End credits contain the following acknowledgments: ... More Less

The 15 Aug 1990 Var and 11 Aug 1990 Screen International reported that principal photography took place over eight weeks, from 11 Jun to 2 Aug 1990. According to production notes in AMPAS library files, locations included Bangor, Maine, and several nearby villages, including Harmony (where the Bartlettyarn Mill stood in for Bachman Mills), Brewer, and Hermon (where the filmmakers used a closed diner and a warehouse). Stephen King wrote the original short story, “Graveyard Shift,” while teaching at a high school in Hermon. The production used two cotton pickers. One large machine belonged to the Bartlettyarn Mill, and the other was moved from Canada to a soundstage in Brewer. The 15 Oct 1990 Var noted that the film’s budget was $11 million.
       Bachman, the name of the cotton mill’s owner, was also a Stephen King pseudonym: Richard Bachman.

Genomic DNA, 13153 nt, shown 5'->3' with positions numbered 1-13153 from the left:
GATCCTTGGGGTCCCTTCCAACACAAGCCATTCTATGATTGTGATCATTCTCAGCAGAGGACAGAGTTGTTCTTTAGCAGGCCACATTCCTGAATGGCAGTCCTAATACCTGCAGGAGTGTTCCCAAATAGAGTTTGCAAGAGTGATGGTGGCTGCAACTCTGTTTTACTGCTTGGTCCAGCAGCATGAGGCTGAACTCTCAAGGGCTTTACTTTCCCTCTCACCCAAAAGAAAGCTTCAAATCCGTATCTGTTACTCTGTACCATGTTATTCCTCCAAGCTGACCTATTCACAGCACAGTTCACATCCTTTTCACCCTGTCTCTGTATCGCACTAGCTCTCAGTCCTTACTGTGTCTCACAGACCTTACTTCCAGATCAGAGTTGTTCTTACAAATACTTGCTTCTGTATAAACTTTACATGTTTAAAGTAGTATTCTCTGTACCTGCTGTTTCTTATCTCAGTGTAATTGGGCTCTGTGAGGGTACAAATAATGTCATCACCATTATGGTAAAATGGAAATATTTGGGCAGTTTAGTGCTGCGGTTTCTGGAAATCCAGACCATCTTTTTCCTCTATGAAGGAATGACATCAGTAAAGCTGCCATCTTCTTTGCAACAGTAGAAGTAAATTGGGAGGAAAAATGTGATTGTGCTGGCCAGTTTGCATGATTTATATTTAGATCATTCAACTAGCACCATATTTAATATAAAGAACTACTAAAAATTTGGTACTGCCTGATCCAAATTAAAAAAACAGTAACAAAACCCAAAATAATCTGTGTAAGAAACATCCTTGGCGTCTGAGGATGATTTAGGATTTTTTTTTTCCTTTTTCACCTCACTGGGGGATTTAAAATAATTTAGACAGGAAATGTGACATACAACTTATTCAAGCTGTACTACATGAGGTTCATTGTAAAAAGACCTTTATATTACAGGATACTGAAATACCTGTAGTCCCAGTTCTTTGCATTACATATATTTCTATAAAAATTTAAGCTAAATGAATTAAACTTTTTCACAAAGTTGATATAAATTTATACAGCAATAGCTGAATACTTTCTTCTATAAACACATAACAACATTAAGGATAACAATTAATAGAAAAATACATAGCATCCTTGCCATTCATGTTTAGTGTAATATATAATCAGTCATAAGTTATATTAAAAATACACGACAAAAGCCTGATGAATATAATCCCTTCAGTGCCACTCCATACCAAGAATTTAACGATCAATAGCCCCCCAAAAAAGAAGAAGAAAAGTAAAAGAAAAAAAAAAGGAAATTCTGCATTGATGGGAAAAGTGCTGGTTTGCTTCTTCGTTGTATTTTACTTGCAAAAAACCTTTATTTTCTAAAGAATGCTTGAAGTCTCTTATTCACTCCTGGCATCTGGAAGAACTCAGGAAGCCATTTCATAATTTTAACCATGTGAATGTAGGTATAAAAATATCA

When Republic Pictures Corp. purchased Sugar Entertainment Inc., it acquired a financial participation in Stephen King’s Graveyard Shift, the 8 Oct 1990 Business Wire reported.
       Stephen King’s Graveyard Shift was released during the Halloween weekend, and suffered a fifty percent drop in box office revenue during the second week of release, according to the 6 Nov 1990 DV. Reviews were mostly negative. The 29 Oct 1990 DV predicted the film would “be buried quickly by word of mouth,” and the 29 Oct 1990 HR noted “the blameless Mr. King has nothing to do with this mess.” The 29 Oct 1990 LAT speculated from its construction that the film “has been pruned considerably.”